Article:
Expressing his confidence in the Indian market, Tata group chief Natarajan Chandrasekaran today said no other market is going to grow faster than India in the next 10-20 years. He said the Tata group of companies must take the opportunity to make investments and contribute to India’s growth story. The group’s chairman also said that there is a need for consolidation within the group. “No other market, I believe, is going to grow faster than India in the next 10-20 years. Considering our demographic profile, we will have a consumer population that is going to have higher spending power,” Chandrasekaran said in an interview with the group’s in-house magazine Tata Review.
Chandrasekaran also stressed that India is a massive market, the biggest game in town. He said that there is a fantastic opportunity for many of Tata group businesses. However, he also said different firms of the Tata group need to understand their individual domestic prospects, because all of them may not have the same growth opportunities. “Each will need to craft its own strategy and this will have to be company specific,” he added. When asked about the ‘constant criticism’ of the Tata group being too spread out which prevented it from capitalising fully on its potential, he said, “There is definitely some truth in that.”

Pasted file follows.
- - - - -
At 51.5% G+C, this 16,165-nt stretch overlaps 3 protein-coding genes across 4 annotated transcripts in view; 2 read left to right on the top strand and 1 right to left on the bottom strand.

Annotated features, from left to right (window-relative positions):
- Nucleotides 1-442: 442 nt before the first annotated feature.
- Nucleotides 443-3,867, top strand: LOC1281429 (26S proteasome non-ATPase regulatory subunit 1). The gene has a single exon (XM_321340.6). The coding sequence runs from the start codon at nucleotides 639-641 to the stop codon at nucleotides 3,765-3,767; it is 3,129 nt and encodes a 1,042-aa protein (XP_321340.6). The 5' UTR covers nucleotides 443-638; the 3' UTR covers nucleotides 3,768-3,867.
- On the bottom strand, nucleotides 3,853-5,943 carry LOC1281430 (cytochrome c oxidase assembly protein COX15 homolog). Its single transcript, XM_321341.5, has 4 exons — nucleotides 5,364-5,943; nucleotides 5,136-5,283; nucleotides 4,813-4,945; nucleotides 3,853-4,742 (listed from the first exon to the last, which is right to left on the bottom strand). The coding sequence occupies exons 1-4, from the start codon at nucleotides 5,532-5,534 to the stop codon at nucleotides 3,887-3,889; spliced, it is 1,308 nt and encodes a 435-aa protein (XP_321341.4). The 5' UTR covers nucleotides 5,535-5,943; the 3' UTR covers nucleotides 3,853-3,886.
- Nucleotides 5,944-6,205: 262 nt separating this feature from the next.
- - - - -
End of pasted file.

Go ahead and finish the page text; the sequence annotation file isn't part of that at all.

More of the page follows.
“We have far too many companies in the Tata group and some level of consolidation is essential. Our aim should be to achieve the optimal level of consolidation without losing the entrepreneurial spirit we are famous for,” the top boss added.
Asked about his experience as the Tata group chief, Chandrasekaran, said, “Overall, it has been a good experience thus far.” He also highlighted the significance of the rapidly changing world saying, “They have to understand what it means to them, be open enough to adopt and adapt, and make the necessary adjustments in their business models. We will definitely engage with our companies and bring them the necessary tools to get them started on this journey.”
Earlier it was reported that Chandrasekaran was assembling a team of dealmakers to refocus some of the group’s biggest businesses, expand its financial services and consumer businesses and sell or merge dozens of smaller units, according to interviews with senior executives. As many as one-third of the group’s 100-plus units could go as Chandrasekaran and his team try to balance the need to prune unprofitable businesses at the 149-year-old group with the Tata family legacy of social responsibility, according to the officials.